Dear Brothers and Sisters in Christ,
Losing an hour of sunlight this past week, it feels like winter is approaching all the more quickly. Thanksgiving is around the corner, and the Christmas decorations are already popping up in stores. In the Church though, before we begin to even think about Advent, we take a moment to reflect on the approaching end of the year, by reflecting on the end of time. Throughout this month, the readings take on a somber tone, leading us to reflect on what is traditionally called the Four Last Things: death, judgment, heaven, and hell.
These are topics we don’t always like to think about, but they are the most important topics if we believe in eternity, because compared to eternity, life is barely a moment. In every choice we make, these realities remind us that no momentary satisfaction is worth losing eternal life. And while so many come to their beliefs on eternity based on their feelings, what they imagine it must be like, we have the concrete facts of Christ’s words. What does he say?
“When the Son of Man comes in his glory, and all the angels with him, he will sit upon his glorious throne, and all the nations will be assembled before him. And he will separate them one from another, as a shepherd separates the sheep from the goats.” (Mt 25). In the end we will all face a judgement, and we will face two possible destinies. “Come, you who are blessed by my Father. Inherit the kingdom prepared for you from the foundation of the world.” Those who do God’s will in all things, who love and serve God and the least of His brethren, will share in that kingdom of peace and joy. “Depart from me, you accursed, into the eternal fire prepared for the devil and his angels.” Those who turn from God, who would rather fulfill their own desires than do God’s will, do not receive that reward. C.S. Lewis says it well, “The Gates of Hell are locked from the inside.” God loves us so much, He would never force us to be with Him forever, but allows us to choose that sad path of eternal loneliness.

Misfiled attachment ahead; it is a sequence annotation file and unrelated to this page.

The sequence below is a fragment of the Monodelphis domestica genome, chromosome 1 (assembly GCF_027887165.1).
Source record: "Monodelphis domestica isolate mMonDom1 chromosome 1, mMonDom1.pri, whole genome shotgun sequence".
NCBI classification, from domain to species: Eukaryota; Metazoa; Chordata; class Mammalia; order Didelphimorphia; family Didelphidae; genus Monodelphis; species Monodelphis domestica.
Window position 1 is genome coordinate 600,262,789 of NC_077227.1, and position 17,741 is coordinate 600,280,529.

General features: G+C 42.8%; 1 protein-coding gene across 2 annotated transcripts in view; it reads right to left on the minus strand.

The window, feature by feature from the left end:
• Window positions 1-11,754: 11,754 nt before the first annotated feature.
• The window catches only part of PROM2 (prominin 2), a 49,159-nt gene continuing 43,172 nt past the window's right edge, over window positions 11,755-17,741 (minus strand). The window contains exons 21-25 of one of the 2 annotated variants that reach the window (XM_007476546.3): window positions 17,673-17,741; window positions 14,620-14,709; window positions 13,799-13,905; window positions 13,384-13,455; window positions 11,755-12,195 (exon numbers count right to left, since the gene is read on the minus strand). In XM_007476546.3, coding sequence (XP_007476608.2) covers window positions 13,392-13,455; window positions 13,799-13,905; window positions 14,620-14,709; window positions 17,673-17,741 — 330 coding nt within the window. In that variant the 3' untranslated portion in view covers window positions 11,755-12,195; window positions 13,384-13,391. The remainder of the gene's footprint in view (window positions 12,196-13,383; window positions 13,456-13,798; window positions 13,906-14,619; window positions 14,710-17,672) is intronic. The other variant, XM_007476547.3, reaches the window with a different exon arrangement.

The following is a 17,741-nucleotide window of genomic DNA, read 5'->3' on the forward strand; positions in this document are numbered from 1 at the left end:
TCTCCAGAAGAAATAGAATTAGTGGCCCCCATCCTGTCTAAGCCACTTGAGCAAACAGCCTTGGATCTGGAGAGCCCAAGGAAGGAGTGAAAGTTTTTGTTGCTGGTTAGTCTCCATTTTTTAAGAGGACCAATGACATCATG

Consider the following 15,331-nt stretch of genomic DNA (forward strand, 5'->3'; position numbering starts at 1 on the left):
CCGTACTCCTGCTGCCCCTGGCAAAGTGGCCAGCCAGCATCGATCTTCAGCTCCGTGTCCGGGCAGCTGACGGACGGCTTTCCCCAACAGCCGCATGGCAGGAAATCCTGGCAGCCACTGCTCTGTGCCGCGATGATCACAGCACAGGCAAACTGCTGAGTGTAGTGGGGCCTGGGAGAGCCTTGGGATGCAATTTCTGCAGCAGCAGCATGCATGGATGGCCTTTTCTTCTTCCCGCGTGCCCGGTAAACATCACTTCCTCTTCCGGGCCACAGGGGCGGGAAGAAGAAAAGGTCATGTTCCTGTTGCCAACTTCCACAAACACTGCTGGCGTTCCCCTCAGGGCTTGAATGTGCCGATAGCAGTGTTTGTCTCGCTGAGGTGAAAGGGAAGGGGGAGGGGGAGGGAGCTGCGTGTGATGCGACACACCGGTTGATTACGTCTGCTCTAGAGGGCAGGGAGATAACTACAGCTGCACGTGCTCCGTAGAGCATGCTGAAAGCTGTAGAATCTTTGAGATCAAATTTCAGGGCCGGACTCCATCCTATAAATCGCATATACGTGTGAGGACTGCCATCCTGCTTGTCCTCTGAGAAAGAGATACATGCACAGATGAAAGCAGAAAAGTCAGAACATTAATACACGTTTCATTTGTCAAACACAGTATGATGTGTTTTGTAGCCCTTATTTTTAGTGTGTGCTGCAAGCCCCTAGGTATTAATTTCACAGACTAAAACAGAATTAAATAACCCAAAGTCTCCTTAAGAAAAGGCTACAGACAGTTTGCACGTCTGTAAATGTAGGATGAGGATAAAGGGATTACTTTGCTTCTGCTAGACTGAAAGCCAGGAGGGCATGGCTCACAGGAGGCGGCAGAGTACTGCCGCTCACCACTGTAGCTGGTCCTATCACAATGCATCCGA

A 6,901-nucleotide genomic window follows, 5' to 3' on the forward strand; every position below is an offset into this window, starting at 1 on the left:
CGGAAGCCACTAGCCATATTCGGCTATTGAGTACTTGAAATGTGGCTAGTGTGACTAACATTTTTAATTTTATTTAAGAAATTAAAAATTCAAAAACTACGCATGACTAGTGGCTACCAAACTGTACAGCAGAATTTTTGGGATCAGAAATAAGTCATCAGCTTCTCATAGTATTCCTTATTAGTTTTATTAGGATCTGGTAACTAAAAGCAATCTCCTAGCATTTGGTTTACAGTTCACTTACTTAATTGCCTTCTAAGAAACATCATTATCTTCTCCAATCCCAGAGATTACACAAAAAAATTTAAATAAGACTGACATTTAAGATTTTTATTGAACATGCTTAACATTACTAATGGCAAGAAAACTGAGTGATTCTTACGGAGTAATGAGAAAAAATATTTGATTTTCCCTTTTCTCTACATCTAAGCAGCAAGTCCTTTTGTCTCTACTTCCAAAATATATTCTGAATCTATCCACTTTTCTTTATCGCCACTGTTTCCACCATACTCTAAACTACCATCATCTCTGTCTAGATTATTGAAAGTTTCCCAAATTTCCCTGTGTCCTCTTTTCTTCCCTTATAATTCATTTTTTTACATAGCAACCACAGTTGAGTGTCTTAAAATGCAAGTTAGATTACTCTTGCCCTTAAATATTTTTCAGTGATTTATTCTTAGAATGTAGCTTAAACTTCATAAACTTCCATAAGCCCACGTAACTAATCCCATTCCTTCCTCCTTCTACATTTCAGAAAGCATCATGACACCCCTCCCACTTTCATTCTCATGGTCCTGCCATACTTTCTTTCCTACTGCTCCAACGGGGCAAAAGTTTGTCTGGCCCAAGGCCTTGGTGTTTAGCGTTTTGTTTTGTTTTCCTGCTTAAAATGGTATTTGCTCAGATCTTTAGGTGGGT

For those of us who long for heaven, confess our sins, but are still not quite perfect, there is a bit of a pit stop called Purgatory. In a parable, we hear from Christ, “Amen, I say to you, you will not be re- leased until you have paid the last penny.” (Mt 5:26) St. Paul affirms, “But if someone’s work is burned up, that one will suffer loss; the person will be saved, but only as through fire.” (1 Corinthians 3:15). We cannot enter heaven unclean, so we are given hope that even in spite of our imperfection, God will purify us after death. What a comfort! That’s why in this month of November we pray in a special way for the dead. Our prayers help them as they are cleansed and speeds them on their way to heaven.
Keeping heaven on our minds in a special way this month, may we ask if our lives are truly aimed for eternity, that we may share in that kingdom prepared for us from the foundation of the world.
Yours in Christ,